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The Neolithic 4200 - 2000 BC

Return to Neolithic Burials Display

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Neolithic Burials
Link - Longbarrows

What is a barrow
Houses of the dead
Earthen longbarrows
The end of longbarrows

Neolithic Burials

Link - Longbarrows
The Kings Wood Earthen longbarrow, Challock
Kings Wood Earthen longbarrow, Challock, Kent

What is a barrow

A barrow is a monument built to house the remains of the dead. It generally comprises a focal structure or pit which contains the body (or bodies) and this is covered by a mound of earth. The earth is gained from the excavation of a ditch (or ditches) around the burial.
The Kings Wood Earthen longbarrow, Challock

Kings Wood Earthen longbarrow, Challock, Kent

Houses of the dead

The Neolithic longbarrow echoed the form of the houses in which our Neolithic ancestors first lived.
These houses were generally rectangular structures built of wooden posts and planks.

Earthen longbarrows

These are the type of Earlier Neolithic burial monuments which we would expect to find on Thanet (should any have been built here). They were generally constructed in two distinct phases.

Phase I

The first phase would have seen the creation of a narrow, rectangular burial chamber (generally between 2-6m long and 1m wide) formed by pits or post-holes. This was probably the setting for a wooden, box-like structure which may or may not have been roofed. An example at Thickthorn Down in Dorset had a chamber built of turves (Lynch 1997).

The burial chamber is the heart of the monument and would store the disarticulated (ie. jumbled) remains of a Neolithic family or community's dead.  Whether they initially interred the bodies whole  and then subsequently moved these remains about to make room for new burials is not clear.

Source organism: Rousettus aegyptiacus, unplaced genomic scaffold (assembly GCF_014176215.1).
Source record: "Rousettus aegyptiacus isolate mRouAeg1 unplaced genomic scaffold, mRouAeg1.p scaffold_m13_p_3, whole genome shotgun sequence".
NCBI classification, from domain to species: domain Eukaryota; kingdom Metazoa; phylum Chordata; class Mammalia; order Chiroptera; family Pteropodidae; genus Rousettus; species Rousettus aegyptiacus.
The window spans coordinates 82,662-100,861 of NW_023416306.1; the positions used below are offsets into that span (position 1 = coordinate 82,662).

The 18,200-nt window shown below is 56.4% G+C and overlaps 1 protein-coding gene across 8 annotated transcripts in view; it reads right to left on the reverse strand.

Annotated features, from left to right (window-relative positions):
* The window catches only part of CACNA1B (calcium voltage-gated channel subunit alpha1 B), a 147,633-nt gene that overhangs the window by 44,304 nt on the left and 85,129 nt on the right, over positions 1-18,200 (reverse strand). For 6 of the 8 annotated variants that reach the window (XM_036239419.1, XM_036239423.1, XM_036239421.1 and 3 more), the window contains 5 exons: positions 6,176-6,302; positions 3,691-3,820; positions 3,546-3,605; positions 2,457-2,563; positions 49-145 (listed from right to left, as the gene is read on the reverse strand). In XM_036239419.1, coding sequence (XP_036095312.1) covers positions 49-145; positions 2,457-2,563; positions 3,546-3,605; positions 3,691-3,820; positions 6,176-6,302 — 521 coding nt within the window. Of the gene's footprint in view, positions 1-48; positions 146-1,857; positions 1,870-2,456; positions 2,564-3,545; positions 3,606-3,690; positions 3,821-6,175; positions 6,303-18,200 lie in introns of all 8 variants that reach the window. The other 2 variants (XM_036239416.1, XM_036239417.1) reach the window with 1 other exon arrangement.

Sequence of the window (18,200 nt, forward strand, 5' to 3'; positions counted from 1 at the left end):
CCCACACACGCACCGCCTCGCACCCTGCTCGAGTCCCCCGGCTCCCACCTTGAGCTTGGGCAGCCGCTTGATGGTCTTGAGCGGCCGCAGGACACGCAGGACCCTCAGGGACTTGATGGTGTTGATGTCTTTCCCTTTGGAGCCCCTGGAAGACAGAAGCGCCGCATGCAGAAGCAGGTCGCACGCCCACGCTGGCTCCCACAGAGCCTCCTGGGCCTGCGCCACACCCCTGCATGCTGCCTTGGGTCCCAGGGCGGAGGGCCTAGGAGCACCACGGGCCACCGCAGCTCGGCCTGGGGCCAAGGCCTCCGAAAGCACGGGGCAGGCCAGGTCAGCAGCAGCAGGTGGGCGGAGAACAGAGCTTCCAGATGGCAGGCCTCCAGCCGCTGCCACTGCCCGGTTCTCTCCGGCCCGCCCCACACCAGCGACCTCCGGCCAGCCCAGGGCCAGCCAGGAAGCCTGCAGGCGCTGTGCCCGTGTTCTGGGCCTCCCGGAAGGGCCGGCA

Inside the West Kennet Megalithic longbarrow or Chambered tomb, Wiltshire

Inside the West Kennet Megalithic longbarrow

The excavation of some stone-built chambered tombs (which had a much longer life-span) have revealed that different chambers could be used to store different body parts. It is thought that some pieces (such as skulls and long-bones) could have been removed for use in ritual practices, for example at Causewayed Enclosures.

Excavations at these large, likely seasonal meeting-places have uncovered isolated bones and human skulls which had been placed at the base of the ditches. It has been noted that skulls and child burials occur less frequently or are 'missing' from chambered tombs, but are more common finds at Causewayed Enclosures.
It is hoped to illustrate this display further with some (specially commissioned) explanatory line drawings in the near future

The burial chamber is usually surrounded by a long, rectangular wooden fence (a close-set palisade - Lynch 1997). This boundary often defines the extent of the covering mound which is erected during the later, final phase of construction. It is normally orientated east-west (Lynch 1997).

The palisade usually has two straight stretches which front either side of the burial chamber. The depth of the foundations sometimes suggest that the palisades may have been particularly high at this point.
Excarnation: the practice of exposing a dead body on a (raised) platform to decay and perhaps be 'picked-clean' by scavenging birds

It is thought that this process may have been viewed as allowing the spirit or soul of the dead person to be freed from the body